I've been at a loss lately for what to read. I've started several novels, gotten twenty to one hundred pages into them, then realized that I wasn't at all invested in the story. It's helped narrow down my to-be-read shelves, but it hasn't helped me relax. Finally I hit upon the idea of rereading something I know I'll like. Something that I loved at one time but haven't read in years.
It's been a long time since I've intentionally selected a book to reread. I've been doing research before, hunting through various novels, and caught myself hours later halfway through a novel and ending up finishing it—an accidental or unintentional reread. But to pick a book on purpose...that had the appeal of the unusual.
I automatically gravitated to The Princess Bride, one of the few books I have reread intentionally. It didn't feel right. Neither did one of Jacqueline Carey's novels, which read like a balm to my muse, I'm so familiar with the stories that it's just the beauty of the language that compels me along. But those didn't feel right either.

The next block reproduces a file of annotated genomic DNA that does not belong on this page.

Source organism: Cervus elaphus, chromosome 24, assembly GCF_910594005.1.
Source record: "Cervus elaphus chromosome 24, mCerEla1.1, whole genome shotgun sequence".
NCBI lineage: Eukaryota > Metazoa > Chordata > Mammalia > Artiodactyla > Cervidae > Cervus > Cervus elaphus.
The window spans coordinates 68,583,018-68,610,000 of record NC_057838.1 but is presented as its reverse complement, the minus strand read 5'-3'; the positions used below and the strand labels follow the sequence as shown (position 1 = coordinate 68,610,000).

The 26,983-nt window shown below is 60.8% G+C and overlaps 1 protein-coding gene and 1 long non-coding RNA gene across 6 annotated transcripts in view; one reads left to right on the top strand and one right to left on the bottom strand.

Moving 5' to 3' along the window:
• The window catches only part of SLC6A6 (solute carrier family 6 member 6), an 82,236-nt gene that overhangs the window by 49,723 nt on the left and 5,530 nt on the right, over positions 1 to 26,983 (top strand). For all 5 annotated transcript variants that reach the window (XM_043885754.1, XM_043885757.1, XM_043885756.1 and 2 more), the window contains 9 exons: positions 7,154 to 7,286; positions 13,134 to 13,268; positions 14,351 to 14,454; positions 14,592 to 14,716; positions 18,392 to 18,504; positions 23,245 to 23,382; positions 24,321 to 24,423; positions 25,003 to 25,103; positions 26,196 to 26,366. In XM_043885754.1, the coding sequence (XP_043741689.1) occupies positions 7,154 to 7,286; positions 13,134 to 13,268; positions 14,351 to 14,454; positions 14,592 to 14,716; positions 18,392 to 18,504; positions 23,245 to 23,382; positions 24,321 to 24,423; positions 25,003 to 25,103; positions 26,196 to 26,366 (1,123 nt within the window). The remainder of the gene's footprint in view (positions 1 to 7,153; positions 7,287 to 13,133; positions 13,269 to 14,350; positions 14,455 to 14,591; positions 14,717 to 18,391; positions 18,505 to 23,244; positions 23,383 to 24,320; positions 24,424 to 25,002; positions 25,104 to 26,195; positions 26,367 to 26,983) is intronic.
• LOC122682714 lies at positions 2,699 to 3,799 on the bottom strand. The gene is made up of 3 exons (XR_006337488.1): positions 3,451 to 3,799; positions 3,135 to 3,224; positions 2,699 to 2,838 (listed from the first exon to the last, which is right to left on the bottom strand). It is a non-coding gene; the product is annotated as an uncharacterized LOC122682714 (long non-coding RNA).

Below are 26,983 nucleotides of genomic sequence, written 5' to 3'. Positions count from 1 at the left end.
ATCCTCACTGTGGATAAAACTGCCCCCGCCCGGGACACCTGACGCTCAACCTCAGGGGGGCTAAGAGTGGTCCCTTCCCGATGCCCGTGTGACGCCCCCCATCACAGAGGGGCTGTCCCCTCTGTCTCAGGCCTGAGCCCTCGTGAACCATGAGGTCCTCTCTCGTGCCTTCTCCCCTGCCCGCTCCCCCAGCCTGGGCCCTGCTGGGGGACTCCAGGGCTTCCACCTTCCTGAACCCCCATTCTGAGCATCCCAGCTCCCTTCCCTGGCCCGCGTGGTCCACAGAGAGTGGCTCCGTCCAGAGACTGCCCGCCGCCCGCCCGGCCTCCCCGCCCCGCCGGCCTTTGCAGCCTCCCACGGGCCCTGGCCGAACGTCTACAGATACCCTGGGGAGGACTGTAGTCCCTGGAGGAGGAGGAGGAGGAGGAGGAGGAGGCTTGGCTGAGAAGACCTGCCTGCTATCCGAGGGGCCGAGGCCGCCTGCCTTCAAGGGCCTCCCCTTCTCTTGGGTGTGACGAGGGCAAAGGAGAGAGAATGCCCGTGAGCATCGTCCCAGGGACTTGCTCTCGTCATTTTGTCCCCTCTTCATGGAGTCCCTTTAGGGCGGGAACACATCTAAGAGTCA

And then my eye fell upon The Hero and the Crown. A YA novel, which for long-time readers, you know I typically don't read YA. In fact, the last time I read The Hero and the Crown I was twelve. Maybe eleven.
I picked it up and I'm loving it. McKinley has a great, quiet style that sneaks up on the story, one where you're immersed in the fantasy before you were aware it was fully constructed.
I was surprised to recognize some of my earlier work in it. My preteen subconscious had soaked it up and reused it a few years later in my first stories without me knowing it. From character names to pacing to even some minor plot points, I recognized them in my very early works. It was shocking and a bit amusing.
I'm enjoying The Hero and the Crown so much, that I think I'll hunt down a copy of The Blue Sword at my local used book store and see if I find any other unwitting plagiarisms in my early work. I guess the polite term is "influences." I'd be pleased as punch if my work reflected that I'd learned something from reading Robin McKinley, just so long as I'm not unconsciously stealing ideas.